6 // What historians have most influenced your work?
Edmund Morgan, J.H. Hexter, John Blum, Quentin Skinner, Peter Laslett, Albert Hirschman, Clifford Geertz, Alan Ryan, and Peter Brown
Readers generally praised Marketplace of Revolution, which, no doubt, suggested a new way to look at the coming of the Revolution. American Insurgents raised unsettling questions about the character of popular mobilization before independence. But the most enjoyable book for me was Imagining the Past, a work that one reviewer condescendingly described simply as a study of a whaling community, but which in fact was a long reflection on post-modern narrative.
8 // Which new (since 2007) or soon-to-be-published books about the American Revolution are most intriguing to you? Why?
Patrick Griffin’s American Revolution, a well-informed and professional synthesis of the subject, impressed me. It is hard to say much in favor of all the recent “founding father” studies that rehearse what we already knew.
9 // What books – other than your own – do you consider essential to any American Revolution buff’s library?
Edmund and Helen Morgan, Stamp Act Crisis; Charles Royster, A Revolutionary People at War; Rosemarie Zagarri, Revolutionary Backlash; Al Young, Liberty Tree: Ordinary People and the American Revolution; John Shy, A People Numerous and Armed; and John Brewer, Sinews of Power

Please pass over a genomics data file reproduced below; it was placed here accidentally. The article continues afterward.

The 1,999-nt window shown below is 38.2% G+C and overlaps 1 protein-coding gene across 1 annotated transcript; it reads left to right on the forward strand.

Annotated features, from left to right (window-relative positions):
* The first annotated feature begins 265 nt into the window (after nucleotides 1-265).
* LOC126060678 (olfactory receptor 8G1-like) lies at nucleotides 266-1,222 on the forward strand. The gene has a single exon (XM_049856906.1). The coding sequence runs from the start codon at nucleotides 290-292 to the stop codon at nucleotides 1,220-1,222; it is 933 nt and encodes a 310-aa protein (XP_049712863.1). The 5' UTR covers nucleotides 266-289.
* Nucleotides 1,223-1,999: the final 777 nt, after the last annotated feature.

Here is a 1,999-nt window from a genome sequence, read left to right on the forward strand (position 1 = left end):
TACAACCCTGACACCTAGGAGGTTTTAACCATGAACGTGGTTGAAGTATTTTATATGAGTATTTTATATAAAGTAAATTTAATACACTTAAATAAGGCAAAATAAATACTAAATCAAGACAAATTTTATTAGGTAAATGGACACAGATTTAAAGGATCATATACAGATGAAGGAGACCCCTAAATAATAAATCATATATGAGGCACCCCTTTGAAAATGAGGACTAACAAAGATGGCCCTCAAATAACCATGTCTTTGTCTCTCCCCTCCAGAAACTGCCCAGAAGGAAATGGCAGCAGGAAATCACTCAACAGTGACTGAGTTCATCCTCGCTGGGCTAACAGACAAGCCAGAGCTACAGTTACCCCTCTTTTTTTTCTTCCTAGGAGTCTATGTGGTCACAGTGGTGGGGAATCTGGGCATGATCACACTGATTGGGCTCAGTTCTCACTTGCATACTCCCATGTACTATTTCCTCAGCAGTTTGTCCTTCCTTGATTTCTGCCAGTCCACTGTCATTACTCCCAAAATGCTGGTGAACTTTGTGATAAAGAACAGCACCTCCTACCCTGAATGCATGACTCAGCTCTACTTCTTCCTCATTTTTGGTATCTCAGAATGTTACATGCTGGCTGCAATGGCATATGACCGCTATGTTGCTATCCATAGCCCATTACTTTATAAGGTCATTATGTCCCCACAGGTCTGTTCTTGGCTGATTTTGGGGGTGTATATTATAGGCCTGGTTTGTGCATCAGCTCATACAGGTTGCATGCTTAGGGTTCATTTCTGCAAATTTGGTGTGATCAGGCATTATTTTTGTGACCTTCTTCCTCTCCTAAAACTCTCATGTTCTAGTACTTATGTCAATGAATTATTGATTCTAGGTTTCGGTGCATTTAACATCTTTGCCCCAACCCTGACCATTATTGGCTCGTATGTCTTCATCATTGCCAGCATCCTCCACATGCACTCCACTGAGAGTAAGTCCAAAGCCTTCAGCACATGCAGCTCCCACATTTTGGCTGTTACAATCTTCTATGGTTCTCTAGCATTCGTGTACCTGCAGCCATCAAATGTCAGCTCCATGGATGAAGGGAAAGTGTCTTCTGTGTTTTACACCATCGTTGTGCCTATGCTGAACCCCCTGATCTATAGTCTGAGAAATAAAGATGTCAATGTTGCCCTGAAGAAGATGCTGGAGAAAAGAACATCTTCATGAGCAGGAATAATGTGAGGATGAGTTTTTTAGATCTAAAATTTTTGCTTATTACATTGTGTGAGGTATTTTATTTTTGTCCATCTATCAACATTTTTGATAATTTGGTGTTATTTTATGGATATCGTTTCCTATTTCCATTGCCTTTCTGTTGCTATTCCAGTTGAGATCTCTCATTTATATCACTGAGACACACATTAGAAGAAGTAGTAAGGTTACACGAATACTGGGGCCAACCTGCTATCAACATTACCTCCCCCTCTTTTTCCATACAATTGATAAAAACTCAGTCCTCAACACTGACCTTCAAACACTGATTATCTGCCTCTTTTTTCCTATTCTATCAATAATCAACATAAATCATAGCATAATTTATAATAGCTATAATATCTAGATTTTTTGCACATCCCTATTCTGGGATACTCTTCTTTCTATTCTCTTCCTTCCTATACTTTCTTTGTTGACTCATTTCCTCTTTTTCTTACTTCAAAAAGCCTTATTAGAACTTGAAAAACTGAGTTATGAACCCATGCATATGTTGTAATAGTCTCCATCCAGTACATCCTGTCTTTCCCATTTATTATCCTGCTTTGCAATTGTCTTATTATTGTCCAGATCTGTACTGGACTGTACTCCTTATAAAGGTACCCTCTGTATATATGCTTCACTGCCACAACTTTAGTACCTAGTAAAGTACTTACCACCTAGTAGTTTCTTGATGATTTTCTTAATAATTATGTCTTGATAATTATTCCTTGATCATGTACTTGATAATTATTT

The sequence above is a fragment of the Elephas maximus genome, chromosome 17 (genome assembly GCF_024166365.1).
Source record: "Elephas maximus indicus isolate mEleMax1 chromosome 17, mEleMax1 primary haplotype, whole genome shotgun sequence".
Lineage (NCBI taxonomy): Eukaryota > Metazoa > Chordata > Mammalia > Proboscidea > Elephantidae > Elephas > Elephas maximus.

10 // We’re constantly learning new things about the American Revolution. What new or exciting thing about the American Revolution have you recently learned or discovered?
I have recently read several original studies that explore popular reactions to British military occupation in the major port cities during the Revolution and the reconstruction of a legal culture after the Crown courts closed in 1774-1775.
11 // If you could time travel and visit any American colony/state for one year between 1763 and 1783, which colony and which year would you choose? Why?
Although it was not a colony, I would return to Vermont (the Republic of Vermont) in 1778 and witness the writing of the first constitution, a truly radical document.
12 // With all of the recent scholarly chatter about setting aside the ideological and social arguments for why the Revolution happened, do you think scholars should, or can, also set aside the economic argument of why the Revolution happened to focus on how people experienced the war? Do you think scholars can set aside any of these arguments and still study and discuss the Revolution?
Interpretations of the Revolution come and go like consumer fads. Currently, historians favor broad Atlantic perspectives; others produce cultural studies that explore the personal experiences of forgotten Americans. Some of these works are very well done; others are pedestrian. I suspect that political, religious, and economic history will soon make a come back. It will not look like the scholarship produced by an earlier generation. It will be more complex, nuanced, giving proper attention to the lives of African Americans, women, Native Americans, and the poor. And they will be comparative, situating our revolution in a conversation about other conversations, even those of our own times. These studies will not be closer to some imagined truth about the revolutionary past. Revision, after all, reflects a changing present.